0.116 
3.668 
0.000 

β 
0.894 
13.230 
0.000 
0.897 
30.710 
0.000 

γ 
0.185 
2.890 
0.003 
0.061 
2.769 
0.006 

Metal ores

µ 
0.016 
1.118 
0.264 
0.114 
5.212 
0.000 
𝜑 
0.295 
4.421 
0.000 
0.361 
5.477 
0.000 

𝜈 
0.007 
0.777 
0.438 
0.066 
0.951 
0.342 

𝜔 
0.002 
0.777 
0.438 
0.011 
1.913 
0.056 

α 
0.314 
3.973 
0.000 
0.113 
3.950 
0.000 

β 
0.682 
8.236 
0.000 
0.912 
33.510 
0.000 

γ 
0.102 
0.530 
0.597 
0.072 
3.303 
0.001 

Petroleum 
µ 
 
 
 
0.004 
0.387 
0.699 
𝜑 
 
 
 
0.054 
0.477 
0.633 

𝜈 
 
 
 
0.222 
2.004 
0.045 

𝜔 
 
 
 
0.000 
0.895 
0.371 

α 
 
 
 
0.074 
6.641 
0.000 

β 
 
 
 
0.886 
59.750 
0.000 

γ 
 
 
 
0.005 
0.232 
0.817 

Tile and ceramics 
µ 
 
 
 
0.069 
3.312 
0.001 
𝜑 
 
 
 
0.274 
2.929 
0.003 

𝜈 
 
 
 
0.042 
0.416 
0.677 

𝜔 
 
 
 
0.006 
1.709 
0.088 

α 
 
 
 
0.185 
3.975 
0.000 

β 
 
 
 
0.854 
32.930 
0.000 

γ 
 
 
 
0.085 
2.032 
0.042 


θ1 
0.037 
1.760 
0.079 
0.007 
5.891 
0.000 
θ2 
0.827 
18.750 
0.000 
0.980 
511.700 
0.000 

θ2 
0.113 
2.715 
0.007 
0.007 
2.212 
0.027 

λ 
2.622 
11.100 
0.000 
4.800 
15.960 
0.000 

Akaike 
11.094 
11.100 

Schwarz 
11.308 
11.341 

Shibata 
11.091 
11.096 

HannanQuinn 
11.175 
11.189 

LL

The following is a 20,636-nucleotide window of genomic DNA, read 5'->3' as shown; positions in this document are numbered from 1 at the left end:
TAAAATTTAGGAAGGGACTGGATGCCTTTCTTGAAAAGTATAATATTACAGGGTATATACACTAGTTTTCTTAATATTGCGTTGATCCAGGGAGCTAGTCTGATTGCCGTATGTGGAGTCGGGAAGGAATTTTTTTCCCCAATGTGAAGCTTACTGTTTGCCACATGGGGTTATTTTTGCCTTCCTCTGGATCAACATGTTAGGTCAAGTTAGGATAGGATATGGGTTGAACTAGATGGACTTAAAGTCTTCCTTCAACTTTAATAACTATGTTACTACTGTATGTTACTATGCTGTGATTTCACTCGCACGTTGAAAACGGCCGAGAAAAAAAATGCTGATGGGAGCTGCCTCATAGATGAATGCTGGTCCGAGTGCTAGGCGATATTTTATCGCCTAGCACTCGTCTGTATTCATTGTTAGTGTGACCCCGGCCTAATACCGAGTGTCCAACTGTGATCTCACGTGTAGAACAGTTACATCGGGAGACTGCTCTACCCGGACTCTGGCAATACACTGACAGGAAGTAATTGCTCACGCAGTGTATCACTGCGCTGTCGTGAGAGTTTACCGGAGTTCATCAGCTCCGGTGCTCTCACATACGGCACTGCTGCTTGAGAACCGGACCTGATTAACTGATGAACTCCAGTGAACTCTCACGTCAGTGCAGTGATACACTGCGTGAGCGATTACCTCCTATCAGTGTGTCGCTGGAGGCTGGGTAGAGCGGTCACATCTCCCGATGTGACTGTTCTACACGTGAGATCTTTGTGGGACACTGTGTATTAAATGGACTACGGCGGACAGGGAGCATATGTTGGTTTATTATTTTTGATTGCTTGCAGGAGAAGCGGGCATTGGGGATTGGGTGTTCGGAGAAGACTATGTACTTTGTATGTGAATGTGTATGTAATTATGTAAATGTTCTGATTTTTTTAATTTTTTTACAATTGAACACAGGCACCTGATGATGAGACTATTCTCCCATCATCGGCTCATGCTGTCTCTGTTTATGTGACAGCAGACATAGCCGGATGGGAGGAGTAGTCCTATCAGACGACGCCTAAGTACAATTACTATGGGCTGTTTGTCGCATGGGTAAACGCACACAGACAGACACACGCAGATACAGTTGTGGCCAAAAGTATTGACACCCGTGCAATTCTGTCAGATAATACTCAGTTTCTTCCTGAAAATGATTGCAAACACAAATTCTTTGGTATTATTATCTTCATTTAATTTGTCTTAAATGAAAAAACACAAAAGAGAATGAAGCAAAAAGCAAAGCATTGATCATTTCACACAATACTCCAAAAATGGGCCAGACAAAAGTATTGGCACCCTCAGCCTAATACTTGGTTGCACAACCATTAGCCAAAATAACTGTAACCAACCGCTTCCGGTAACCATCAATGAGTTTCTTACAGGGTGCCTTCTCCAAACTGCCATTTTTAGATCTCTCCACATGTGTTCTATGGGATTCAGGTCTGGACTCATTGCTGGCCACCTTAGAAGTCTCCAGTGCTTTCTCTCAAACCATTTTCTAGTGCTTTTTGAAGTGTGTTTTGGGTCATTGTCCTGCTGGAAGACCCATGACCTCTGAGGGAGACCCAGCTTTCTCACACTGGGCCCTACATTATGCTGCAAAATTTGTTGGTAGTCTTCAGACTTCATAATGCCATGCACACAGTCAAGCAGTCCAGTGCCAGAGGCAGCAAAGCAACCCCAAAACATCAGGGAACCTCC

6437 
14744 

LiMcLeod (5) 
181.201 (0.99) 
168.159 (0.99) 
Source: research findings
Table 5 indicates that in both tables is significant. It implies an asymmetric correlation over the time between exchange rate and index of industries in this category (i.e. EOIs). ADCC results suggest that α, β coefficients are significant in all variables and for both crises. As result, shortterm persistence (α) and longterm persistence (β) is confirmed. As it is seen, α is less than β for all variables. In the first crisis, estimated γ[7] is negative and statistically insignificant for all variables except the exchange rate, implying positive residuals often increase the variance (conditional volatility) more than the negative shocks with the same magnitude. The estimated and are positive for both shocks, and statistically significant at 1% level. The sum of these coefficients is less than 1, indicating asymmetric dynamic conditional correlations are meanreverting.